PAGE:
What is Big Think?  

We are Big Idea Hunters…

We live in a time of information abundance, which far too many of us see as information overload. With the sum total of human knowledge, past and present, at our fingertips, we’re faced with a crisis of attention: which ideas should we engage with, and why? Big Think is an evolving roadmap to the best thinking on the planet — the ideas that can help you think flexibly and act decisively in a multivariate world.

A word about Big Ideas and Themes — The architecture of Big Think

Big ideas are lenses for envisioning the future. Every article and video on bigthink.com and on our learning platforms is based on an emerging “big idea” that is significant, widely relevant, and actionable. We’re sifting the noise for the questions and insights that have the power to change all of our lives, for decades to come. For example, reverse-engineering is a big idea in that the concept is increasingly useful across multiple disciplines, from education to nanotechnology.

Themes are the seven broad umbrellas under which we organize the hundreds of big ideas that populate Big Think. They include New World Order, Earth and Beyond, 21st Century Living, Going Mental, Extreme Biology, Power and Influence, and Inventing the Future.

Big Think Features:

12,000+ Expert Videos

1

Browse videos featuring experts across a wide range of disciplines, from personal health to business leadership to neuroscience.

Watch videos

World Renowned Bloggers

2

Big Think’s contributors offer expert analysis of the big ideas behind the news.

Go to blogs

Big Think Edge

3

Big Think’s Edge learning platform for career mentorship and professional development provides engaging and actionable courses delivered by the people who are shaping our future.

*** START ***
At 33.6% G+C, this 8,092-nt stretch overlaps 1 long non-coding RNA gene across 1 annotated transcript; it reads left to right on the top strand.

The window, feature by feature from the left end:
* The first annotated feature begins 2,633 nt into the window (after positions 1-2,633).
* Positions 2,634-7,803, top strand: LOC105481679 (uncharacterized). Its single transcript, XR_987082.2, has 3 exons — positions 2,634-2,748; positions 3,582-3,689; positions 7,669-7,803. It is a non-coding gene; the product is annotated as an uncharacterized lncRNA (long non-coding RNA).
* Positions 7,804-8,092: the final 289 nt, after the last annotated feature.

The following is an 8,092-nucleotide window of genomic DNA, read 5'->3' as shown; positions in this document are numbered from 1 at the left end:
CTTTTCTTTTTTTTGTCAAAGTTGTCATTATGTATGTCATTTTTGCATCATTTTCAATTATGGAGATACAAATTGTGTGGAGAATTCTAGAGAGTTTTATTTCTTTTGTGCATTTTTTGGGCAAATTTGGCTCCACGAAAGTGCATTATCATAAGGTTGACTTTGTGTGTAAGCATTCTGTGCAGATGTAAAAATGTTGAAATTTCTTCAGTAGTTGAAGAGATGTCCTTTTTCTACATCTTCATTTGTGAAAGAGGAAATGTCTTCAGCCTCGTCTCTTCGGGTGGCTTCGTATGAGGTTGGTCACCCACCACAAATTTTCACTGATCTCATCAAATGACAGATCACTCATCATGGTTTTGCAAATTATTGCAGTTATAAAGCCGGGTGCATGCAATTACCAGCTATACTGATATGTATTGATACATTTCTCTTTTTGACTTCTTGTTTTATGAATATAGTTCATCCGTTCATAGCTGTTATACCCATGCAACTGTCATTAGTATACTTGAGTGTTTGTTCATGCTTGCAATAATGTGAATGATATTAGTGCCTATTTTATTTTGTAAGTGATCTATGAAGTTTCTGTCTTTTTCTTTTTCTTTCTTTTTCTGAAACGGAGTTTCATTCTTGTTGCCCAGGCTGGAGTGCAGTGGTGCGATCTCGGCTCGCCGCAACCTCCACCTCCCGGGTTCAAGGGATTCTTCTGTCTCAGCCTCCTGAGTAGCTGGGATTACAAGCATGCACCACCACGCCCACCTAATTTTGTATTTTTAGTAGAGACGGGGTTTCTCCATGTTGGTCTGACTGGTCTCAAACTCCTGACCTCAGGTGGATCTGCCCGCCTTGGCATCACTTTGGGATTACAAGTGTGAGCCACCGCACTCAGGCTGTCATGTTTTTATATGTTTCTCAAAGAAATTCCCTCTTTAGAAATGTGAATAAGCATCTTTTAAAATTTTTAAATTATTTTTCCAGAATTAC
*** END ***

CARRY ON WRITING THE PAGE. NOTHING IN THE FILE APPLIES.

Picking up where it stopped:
Find out more
Close

Weekend Coffee: November 5

November 5, 2011, 9:49 AM
Coffee

On my old site, I had regular link roundups for all the stories I saw that interested me, but that I didn't have the time to write about at greater length. And I've had a lot of those stories this week, so here's some things to read over your Saturday morning coffee:

• I've previously reported on whether the American Cancer Society turned down a big donation because it came from atheists. Now the redoubtable Greta Christina has written a lengthy follow-up piece for AlterNet, laying out the evidence which shows that the ACS has been and continues to be dishonest and evasive in their explanations of why they didn't accept the FBB's offer.

• A petition drive is launched to rename a street in George Carlin's honor in his old neighborhood of Morningside Heights. Carlin's old church lashes out at the idea. Personally, I don't know why they're so upset - Carlin owes his Catholic education a debt, as he said himself:

"They gave me the tools to reject my faith. They taught me to question and think for myself and to believe in my instincts to such an extent that I just said, 'This is a wonderful fairy tale they have going here, but it's not for me.'"

• Charlie Hebdo, a French satirical magazine, had its office firebombed after publishing an issue guest-edited by the Prophet Muhammad. ("100 lashes if you don't die of laughter!") No perpetrator has yet been arrested, though the connection seems too obvious to deny.

Female bloggers speak up about the onslaught of sexualized hate and threats they receive on a regular basis. This is a phenomenon that doesn't affect men to anywhere near the same degree and isn't discussed nearly often enough.

• And lastly, here's the definitive advice on how to keep your child from becoming an atheist.

Image credit: Or Hiltch

 

Weekend Coffee: November 5

Newsletter: Share: